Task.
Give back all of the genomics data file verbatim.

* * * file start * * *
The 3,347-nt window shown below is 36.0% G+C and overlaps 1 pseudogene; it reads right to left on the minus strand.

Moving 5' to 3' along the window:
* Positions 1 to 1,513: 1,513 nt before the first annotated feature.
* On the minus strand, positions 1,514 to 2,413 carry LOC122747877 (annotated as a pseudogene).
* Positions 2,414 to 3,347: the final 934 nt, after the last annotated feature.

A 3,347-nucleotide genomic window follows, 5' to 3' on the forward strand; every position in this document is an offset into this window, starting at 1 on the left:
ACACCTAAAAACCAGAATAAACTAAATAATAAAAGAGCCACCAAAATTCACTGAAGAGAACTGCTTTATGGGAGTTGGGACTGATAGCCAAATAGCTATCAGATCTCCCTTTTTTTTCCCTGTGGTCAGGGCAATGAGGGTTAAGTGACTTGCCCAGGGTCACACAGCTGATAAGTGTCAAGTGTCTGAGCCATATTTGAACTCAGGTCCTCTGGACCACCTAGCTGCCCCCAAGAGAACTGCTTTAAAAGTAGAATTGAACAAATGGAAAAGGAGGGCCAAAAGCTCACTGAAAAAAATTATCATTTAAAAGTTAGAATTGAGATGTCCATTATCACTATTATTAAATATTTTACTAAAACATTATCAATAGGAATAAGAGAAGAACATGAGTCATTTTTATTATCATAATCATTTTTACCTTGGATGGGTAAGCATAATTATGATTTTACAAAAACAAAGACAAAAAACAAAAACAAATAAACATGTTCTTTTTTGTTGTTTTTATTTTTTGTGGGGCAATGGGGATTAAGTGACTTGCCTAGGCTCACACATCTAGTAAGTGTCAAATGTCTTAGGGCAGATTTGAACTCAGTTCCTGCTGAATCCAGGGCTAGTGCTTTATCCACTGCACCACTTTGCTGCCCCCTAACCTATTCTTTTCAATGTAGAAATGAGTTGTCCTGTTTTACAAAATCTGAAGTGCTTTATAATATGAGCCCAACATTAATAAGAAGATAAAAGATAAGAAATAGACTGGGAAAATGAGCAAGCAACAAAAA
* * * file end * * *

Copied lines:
The 3,347-nt window shown below is 36.0% G+C and overlaps 1 pseudogene; it reads right to left on the minus strand.

Moving 5' to 3' along the window:
* Positions 1 to 1,513: 1,513 nt before the first annotated feature.
* On the minus strand, positions 1,514 to 2,413 carry LOC122747877 (annotated as a pseudogene).
* Positions 2,414 to 3,347: the final 934 nt, after the last annotated feature.

A 3,347-nucleotide genomic window follows, 5' to 3' on the forward strand; every position in this document is an offset into this window, starting at 1 on the left:
ACACCTAAAAACCAGAATAAACTAAATAATAAAAGAGCCACCAAAATTCACTGAAGAGAACTGCTTTATGGGAGTTGGGACTGATAGCCAAATAGCTATCAGATCTCCCTTTTTTTTCCCTGTGGTCAGGGCAATGAGGGTTAAGTGACTTGCCCAGGGTCACACAGCTGATAAGTGTCAAGTGTCTGAGCCATATTTGAACTCAGGTCCTCTGGACCACCTAGCTGCCCCCAAGAGAACTGCTTTAAAAGTAGAATTGAACAAATGGAAAAGGAGGGCCAAAAGCTCACTGAAAAAAATTATCATTTAAAAGTTAGAATTGAGATGTCCATTATCACTATTATTAAATATTTTACTAAAACATTATCAATAGGAATAAGAGAAGAACATGAGTCATTTTTATTATCATAATCATTTTTACCTTGGATGGGTAAGCATAATTATGATTTTACAAAAACAAAGACAAAAAACAAAAACAAATAAACATGTTCTTTTTTGTTGTTTTTATTTTTTGTGGGGCAATGGGGATTAAGTGACTTGCCTAGGCTCACACATCTAGTAAGTGTCAAATGTCTTAGGGCAGATTTGAACTCAGTTCCTGCTGAATCCAGGGCTAGTGCTTTATCCACTGCACCACTTTGCTGCCCCCTAACCTATTCTTTTCAATGTAGAAATGAGTTGTCCTGTTTTACAAAATCTGAAGTGCTTTATAATATGAGCCCAACATTAATAAGAAGATAAAAGATAAGAAATAGACTGGGAAAATGAGCAAGCAACAAAAA